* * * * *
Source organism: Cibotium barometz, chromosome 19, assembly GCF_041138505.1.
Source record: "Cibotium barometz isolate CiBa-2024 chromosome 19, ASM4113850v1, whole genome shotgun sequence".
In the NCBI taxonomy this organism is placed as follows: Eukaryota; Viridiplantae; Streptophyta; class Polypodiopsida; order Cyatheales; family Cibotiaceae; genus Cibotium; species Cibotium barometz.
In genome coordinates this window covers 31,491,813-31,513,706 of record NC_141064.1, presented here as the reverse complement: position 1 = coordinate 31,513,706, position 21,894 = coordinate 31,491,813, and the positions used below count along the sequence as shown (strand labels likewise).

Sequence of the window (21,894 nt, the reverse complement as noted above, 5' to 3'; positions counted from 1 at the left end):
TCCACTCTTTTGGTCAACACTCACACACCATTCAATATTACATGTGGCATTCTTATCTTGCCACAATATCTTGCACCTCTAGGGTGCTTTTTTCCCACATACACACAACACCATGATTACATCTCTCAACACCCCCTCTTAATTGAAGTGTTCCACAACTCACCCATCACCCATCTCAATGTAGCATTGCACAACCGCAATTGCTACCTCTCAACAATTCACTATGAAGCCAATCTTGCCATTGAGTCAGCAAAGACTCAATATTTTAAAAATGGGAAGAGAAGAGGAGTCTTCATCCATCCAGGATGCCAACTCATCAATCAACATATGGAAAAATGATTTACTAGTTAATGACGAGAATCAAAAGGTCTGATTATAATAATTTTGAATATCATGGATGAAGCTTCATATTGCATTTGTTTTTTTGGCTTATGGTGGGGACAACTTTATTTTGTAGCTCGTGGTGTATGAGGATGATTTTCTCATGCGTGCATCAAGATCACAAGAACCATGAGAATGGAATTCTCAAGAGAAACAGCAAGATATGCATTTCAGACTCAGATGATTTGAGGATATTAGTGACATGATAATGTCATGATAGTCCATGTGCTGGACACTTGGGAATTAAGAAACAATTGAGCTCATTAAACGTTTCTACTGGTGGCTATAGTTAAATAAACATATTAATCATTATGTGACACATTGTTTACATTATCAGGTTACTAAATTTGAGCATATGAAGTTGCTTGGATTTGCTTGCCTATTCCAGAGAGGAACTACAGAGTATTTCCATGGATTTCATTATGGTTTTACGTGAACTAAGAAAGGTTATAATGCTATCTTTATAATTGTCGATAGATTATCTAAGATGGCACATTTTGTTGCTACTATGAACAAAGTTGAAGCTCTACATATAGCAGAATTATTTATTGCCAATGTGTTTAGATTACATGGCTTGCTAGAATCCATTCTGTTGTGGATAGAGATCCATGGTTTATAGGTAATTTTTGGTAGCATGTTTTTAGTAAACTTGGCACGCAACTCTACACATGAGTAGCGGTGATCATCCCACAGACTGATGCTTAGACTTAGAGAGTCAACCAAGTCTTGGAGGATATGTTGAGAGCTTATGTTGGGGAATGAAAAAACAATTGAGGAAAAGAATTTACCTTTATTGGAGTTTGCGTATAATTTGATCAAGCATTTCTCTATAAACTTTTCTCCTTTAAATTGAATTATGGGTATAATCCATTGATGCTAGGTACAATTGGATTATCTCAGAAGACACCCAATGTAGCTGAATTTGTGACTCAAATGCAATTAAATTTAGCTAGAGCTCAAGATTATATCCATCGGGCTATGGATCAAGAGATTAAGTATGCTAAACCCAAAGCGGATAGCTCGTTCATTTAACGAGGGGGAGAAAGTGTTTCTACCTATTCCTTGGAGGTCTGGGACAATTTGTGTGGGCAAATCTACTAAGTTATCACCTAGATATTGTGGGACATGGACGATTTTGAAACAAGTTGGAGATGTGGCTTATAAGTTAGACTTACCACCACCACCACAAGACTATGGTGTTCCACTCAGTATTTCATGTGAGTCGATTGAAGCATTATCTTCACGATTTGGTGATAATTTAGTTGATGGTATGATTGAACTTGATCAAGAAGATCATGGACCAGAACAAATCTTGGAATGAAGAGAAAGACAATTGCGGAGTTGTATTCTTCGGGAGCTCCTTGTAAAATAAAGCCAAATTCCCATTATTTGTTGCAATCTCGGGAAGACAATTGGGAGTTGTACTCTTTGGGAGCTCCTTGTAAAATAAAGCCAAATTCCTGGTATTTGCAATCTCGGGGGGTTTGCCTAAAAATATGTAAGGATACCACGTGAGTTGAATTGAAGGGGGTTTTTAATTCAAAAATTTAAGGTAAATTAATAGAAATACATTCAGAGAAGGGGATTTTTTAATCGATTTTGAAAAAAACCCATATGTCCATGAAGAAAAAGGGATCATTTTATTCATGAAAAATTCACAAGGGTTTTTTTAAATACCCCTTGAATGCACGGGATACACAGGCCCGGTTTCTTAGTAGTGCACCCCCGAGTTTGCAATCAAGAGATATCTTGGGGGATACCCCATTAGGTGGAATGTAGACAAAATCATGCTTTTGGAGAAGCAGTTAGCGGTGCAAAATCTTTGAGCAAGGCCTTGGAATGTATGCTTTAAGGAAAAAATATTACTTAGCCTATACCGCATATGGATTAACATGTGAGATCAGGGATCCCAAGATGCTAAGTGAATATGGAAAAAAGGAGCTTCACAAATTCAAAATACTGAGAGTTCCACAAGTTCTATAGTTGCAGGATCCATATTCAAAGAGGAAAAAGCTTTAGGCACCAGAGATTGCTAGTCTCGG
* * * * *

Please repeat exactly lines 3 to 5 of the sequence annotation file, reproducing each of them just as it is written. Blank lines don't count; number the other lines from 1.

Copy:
In the NCBI taxonomy this organism is placed as follows: Eukaryota; Viridiplantae; Streptophyta; class Polypodiopsida; order Cyatheales; family Cibotiaceae; genus Cibotium; species Cibotium barometz.
In genome coordinates this window covers 31,491,813-31,513,706 of record NC_141064.1, presented here as the reverse complement: position 1 = coordinate 31,513,706, position 21,894 = coordinate 31,491,813, and the positions used below count along the sequence as shown (strand labels likewise).

Sequence of the window (21,894 nt, the reverse complement as noted above, 5' to 3'; positions counted from 1 at the left end):